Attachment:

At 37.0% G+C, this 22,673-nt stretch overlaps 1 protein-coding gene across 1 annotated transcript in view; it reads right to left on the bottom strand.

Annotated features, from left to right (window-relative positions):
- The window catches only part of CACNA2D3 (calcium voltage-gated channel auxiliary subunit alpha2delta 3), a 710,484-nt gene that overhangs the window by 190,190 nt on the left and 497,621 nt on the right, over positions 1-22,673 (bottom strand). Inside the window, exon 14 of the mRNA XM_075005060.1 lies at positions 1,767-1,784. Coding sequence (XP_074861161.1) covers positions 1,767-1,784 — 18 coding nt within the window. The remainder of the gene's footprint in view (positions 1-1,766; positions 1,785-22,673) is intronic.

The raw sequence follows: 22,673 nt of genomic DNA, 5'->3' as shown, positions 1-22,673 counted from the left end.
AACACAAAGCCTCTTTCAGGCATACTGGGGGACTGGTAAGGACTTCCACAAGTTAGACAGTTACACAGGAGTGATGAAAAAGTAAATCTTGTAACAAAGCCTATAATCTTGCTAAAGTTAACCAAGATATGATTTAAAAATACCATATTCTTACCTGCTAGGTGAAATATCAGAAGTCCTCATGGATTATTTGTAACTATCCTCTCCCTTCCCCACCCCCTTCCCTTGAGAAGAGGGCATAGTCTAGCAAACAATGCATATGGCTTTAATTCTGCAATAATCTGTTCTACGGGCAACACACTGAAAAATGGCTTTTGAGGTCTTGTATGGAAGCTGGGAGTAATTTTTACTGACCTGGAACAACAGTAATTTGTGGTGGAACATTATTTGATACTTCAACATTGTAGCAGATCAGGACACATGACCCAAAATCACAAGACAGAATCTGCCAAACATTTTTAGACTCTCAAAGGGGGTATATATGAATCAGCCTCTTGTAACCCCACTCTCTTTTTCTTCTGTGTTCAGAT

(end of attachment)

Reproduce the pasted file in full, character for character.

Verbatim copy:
At 37.0% G+C, this 22,673-nt stretch overlaps 1 protein-coding gene across 1 annotated transcript in view; it reads right to left on the bottom strand.

Annotated features, from left to right (window-relative positions):
- The window catches only part of CACNA2D3 (calcium voltage-gated channel auxiliary subunit alpha2delta 3), a 710,484-nt gene that overhangs the window by 190,190 nt on the left and 497,621 nt on the right, over positions 1-22,673 (bottom strand). Inside the window, exon 14 of the mRNA XM_075005060.1 lies at positions 1,767-1,784. Coding sequence (XP_074861161.1) covers positions 1,767-1,784 — 18 coding nt within the window. The remainder of the gene's footprint in view (positions 1-1,766; positions 1,785-22,673) is intronic.

The raw sequence follows: 22,673 nt of genomic DNA, 5'->3' as shown, positions 1-22,673 counted from the left end.
AACACAAAGCCTCTTTCAGGCATACTGGGGGACTGGTAAGGACTTCCACAAGTTAGACAGTTACACAGGAGTGATGAAAAAGTAAATCTTGTAACAAAGCCTATAATCTTGCTAAAGTTAACCAAGATATGATTTAAAAATACCATATTCTTACCTGCTAGGTGAAATATCAGAAGTCCTCATGGATTATTTGTAACTATCCTCTCCCTTCCCCACCCCCTTCCCTTGAGAAGAGGGCATAGTCTAGCAAACAATGCATATGGCTTTAATTCTGCAATAATCTGTTCTACGGGCAACACACTGAAAAATGGCTTTTGAGGTCTTGTATGGAAGCTGGGAGTAATTTTTACTGACCTGGAACAACAGTAATTTGTGGTGGAACATTATTTGATACTTCAACATTGTAGCAGATCAGGACACATGACCCAAAATCACAAGACAGAATCTGCCAAACATTTTTAGACTCTCAAAGGGGGTATATATGAATCAGCCTCTTGTAACCCCACTCTCTTTTTCTTCTGTGTTCAGAT